Just one more quick thing, don’t be turned off that your text is not centered. That is the gutter I told you about, and that space is needed for binding. You can see it on the first chapter page of the template.
Because I know you want to see them, here are the first few pages of my book:
Some quick formatting tips that will help your book look professional:
1. First paragraphs of chapters and scene breaks are not indented.
2. Chapters begin in the near the middle of the page. Keep the number of blank lines before the Chapter Title and first paragraph consistent from chapter to chapter.
3. Use one space after a period.
4. Your text should be full justified (even, not jagged, on both sides).
You can experiment with the font, font size (I’ve read no bigger than 12 point unless you are specifically printing a Large Print book), italicize your name in the header, bold your title, etc. I was too scared, and I didn’t page through my manuscript as thoroughly as I should have. There are a few formatting mistakes I need to fix. Yep, I just saw the roman numeral on my dedication page. At first, I thought it was a speck on my computer screen. Dammit. The great news is that after your manuscript is copied and pasted into the template, the pages will look exactly the same printed into a real book. So it’s worth it to take a look, page by page, and search for mistakes, formatting errors, that kind of thing. I have an extra space I need to fix, and some cute little squares at the end of some of my chapters.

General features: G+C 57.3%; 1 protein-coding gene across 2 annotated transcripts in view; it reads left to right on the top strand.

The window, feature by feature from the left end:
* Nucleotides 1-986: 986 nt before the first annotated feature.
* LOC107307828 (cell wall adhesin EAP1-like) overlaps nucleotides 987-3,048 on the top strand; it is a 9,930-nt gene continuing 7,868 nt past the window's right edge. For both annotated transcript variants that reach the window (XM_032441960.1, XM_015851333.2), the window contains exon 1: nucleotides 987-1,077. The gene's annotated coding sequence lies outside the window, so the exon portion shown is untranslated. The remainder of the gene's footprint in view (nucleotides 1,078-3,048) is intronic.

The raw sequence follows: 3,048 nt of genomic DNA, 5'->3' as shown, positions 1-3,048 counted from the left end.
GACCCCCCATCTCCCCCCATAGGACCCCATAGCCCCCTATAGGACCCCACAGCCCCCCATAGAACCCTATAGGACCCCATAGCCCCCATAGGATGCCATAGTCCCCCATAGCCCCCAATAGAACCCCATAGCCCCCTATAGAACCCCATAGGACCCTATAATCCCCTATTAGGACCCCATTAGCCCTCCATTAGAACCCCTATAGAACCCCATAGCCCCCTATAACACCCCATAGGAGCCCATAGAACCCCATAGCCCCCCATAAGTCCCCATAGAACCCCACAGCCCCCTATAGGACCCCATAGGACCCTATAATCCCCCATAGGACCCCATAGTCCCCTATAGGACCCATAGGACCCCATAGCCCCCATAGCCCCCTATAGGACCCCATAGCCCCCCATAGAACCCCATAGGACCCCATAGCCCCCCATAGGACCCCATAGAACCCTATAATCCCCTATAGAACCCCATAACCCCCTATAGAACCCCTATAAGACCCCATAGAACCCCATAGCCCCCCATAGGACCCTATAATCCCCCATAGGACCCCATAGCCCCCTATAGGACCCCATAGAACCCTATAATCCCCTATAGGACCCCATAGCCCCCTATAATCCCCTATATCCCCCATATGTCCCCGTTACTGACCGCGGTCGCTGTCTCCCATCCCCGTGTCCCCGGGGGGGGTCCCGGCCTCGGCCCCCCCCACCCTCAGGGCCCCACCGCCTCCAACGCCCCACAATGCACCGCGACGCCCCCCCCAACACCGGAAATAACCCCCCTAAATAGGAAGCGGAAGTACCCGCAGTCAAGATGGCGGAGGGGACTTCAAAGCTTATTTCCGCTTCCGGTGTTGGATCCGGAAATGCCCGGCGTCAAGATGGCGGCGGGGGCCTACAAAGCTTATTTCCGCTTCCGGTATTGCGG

The bad news is after you publish and see mistakes, if you want to fix them, your entire project goes through CreateSpace’s review process. It’s a 12-hour process and it’s bad news because while you are waiting for your new file (they also go through the cover, or vice versa if you’re fixing your cover after already publishing your book) your old file becomes unavailable which means disappears as a paperback on Amazon. So, after you just release your book, and you have your initial sales coming in, you don’t want to fix anything unless it’s a huge mistake. I would hope if it’s that huge, you would have caught it while you were proofing your work. You can have a proof sent to you for around $3.00 plus shipping depending on how thick your book is, so page through it carefully. It’s something I didn’t do and regret it now, but no one is perfect and that’s okay.
I’ll leave this here for now. The next is covers and I’ll have to figure out how to write it up since there is just so much information on them.
Happy formatting! I’ll be off fixing my mistakes.
Hi Vania, I’m very excited about your blogs on self-publishing. I’m about to self publish my latest story and I honestly did not even know where to begin. After reading your blogs I feel I can do this. Thank you for that. And I’m truly amazed that you learned and did all of this on your own. Very impressive! Thanks again, David